What Would Joe Do?
Peggy Aycinena is a freelance journalist and Editor of EDA Confidential at www.aycinena.com. She can be reached at peggy at aycinena dot com.
Cadence: The Best of Times
November 30th, 2017 by Peggy Aycinena
And all of that even before the corporate cataclysm of 2008. Few at the company in the fall of that year may have noticed the economy teetering on a cliff, because they were too busy tracking unbelievable developments within their own firewall.
On October 15, 2008, a thorough house-cleaning gutted the executive suite: The CEO, all EVPs, and a smattering of others were out, leaving the company leaderless and without an apparent rudder. Instantly the company stock tanked and more than a dozen shareholder lawsuits erupted from that special place from whence such things spring as spontaneously as lawyers after an ambulance.
Into this chaos stepped Lip-Bu Tan. Admittedly, he was no stranger to Cadence having been on the board for several years at that point, but was neither chairman like Stanford’s John Shoven, nor an EDA household name like Berkeley’s Alberto Sangiovanni-Vincentelli.
Also surprising: On paper Tan looked more quintessential VC than quintessential CEO, given his track record founding and managing Walden International’s $2 billion investment portfolio. Nonetheless, it was Lip-Bu Tan’s name that suddenly appeared in the press releases announcing the new Interim CEO.
That was nine years ago.
Since then, there has been lots of water under the bridge: The Great Recession, EDA 360, multiple high-profile acquisitions – including Denali , Sigrity , Tensilica , Forte , and Jasper  – major consolidations have extinguished the entrepreneurial ecosystem in EDA, Synopsys has emerged as the industry behemoth, Mentor Graphics has been acquired by Siemens, and buzz words like DFM, ESL, killer app, and verification have been replaced by IoT, AI, machine learning, and edge computing.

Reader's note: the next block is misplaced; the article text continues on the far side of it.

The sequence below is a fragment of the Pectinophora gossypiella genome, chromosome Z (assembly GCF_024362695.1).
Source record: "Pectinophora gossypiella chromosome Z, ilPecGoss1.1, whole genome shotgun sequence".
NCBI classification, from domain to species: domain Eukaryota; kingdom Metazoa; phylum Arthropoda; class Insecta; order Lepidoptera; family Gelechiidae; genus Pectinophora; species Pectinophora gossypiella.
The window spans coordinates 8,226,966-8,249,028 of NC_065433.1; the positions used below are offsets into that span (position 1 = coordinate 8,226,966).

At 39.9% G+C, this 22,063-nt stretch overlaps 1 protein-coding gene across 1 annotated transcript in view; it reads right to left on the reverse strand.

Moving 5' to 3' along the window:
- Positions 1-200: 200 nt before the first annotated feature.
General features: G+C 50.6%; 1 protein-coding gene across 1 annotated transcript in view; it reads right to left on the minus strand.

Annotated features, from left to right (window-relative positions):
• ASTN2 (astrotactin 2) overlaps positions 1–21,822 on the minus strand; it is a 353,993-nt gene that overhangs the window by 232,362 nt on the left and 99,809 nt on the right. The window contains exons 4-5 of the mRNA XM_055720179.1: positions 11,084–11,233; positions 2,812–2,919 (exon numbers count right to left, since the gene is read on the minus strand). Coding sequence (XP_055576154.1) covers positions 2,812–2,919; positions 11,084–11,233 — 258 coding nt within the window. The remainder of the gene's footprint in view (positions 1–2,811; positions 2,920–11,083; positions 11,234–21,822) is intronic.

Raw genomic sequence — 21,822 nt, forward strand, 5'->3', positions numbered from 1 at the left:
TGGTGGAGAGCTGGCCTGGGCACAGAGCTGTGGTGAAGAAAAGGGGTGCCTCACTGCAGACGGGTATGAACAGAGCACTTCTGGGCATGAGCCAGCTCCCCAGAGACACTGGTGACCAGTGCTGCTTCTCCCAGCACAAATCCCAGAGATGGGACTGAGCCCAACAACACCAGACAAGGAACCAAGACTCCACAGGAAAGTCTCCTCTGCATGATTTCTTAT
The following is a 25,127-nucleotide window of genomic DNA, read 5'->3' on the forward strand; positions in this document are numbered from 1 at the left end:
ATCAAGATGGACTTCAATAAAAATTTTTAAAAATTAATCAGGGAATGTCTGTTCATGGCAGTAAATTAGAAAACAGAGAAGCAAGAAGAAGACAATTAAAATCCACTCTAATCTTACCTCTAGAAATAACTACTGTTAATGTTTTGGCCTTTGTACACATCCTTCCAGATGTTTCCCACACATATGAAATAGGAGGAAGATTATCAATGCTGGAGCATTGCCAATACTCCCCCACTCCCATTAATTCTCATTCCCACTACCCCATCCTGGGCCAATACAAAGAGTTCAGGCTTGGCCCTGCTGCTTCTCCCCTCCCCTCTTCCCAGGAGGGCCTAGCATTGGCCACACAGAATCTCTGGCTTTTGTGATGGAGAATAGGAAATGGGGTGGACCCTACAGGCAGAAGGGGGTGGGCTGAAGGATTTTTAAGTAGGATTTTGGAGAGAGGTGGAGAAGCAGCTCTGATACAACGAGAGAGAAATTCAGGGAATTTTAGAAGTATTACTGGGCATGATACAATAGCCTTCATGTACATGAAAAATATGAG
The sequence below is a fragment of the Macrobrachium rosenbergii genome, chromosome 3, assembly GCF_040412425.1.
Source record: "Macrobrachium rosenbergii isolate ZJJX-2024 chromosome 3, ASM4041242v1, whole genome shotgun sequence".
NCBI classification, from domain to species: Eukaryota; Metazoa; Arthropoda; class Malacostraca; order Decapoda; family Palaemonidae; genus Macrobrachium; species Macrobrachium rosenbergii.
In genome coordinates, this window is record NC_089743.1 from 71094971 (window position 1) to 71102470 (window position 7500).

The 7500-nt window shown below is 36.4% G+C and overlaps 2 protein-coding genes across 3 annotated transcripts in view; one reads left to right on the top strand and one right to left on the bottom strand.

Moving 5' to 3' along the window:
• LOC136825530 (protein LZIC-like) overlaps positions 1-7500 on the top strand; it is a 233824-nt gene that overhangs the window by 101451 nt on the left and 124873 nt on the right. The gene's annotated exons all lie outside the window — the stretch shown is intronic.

Yet still Tan leads the team. He became permanent CEO in January of 2009, and is about to become the longest-serving CEO in the history of the company. When we spoke by phone several weeks ago, it was obvious why.
Lip-Bu Tan is gracious, calm, articulate, and optimistic – and he takes the long view. The right man at the right time, he clearly had what it took to successfully lead his company from the Worst of Times in 2008 to the Best of Times today.
WWJD: We have never formally met, except when I interviewed Prof. Chenming Hu at DAC in Austin in 2013 when he received the Kaufman Award. I know he is a friend of yours.
Lip-Bu Tan: Yes, Chenming is a very good friend.
WWJD: Cadence is currently putting up stupendous numbers. Over 7000 employees now, and the stock up 70-percent since the first of the year. Are these the Best of Times for the company?
Lip-Bu Tan: I have no complaints, but you have to look at the long-term. You have to look over 20 years to see if it’s a good company.
We have grown 18x in the 9 years [since I took over at CEO], which has increased shareholder value. So from the perspective of 15-to-20 years – yes, we are on track to be a successful company.
WWJD: How would you characterize current, leading-edge initiatives at Cadence?
Lip-Bu Tan: We are pursuing system-design enablement, SDE, with quite a laser focus. And we are pursuing IP, which is a part of SDE as a building block.
Several good proof points [of our success] include automotive, the data center, machine learning, IoT, and memory.
Also [our commitment] to system design and modifications includes high-speed PCB and package analysis, particularly with the Sigrity tools. And on the IP front, we have acquired high-speed SerDes, which are most critical for the data center.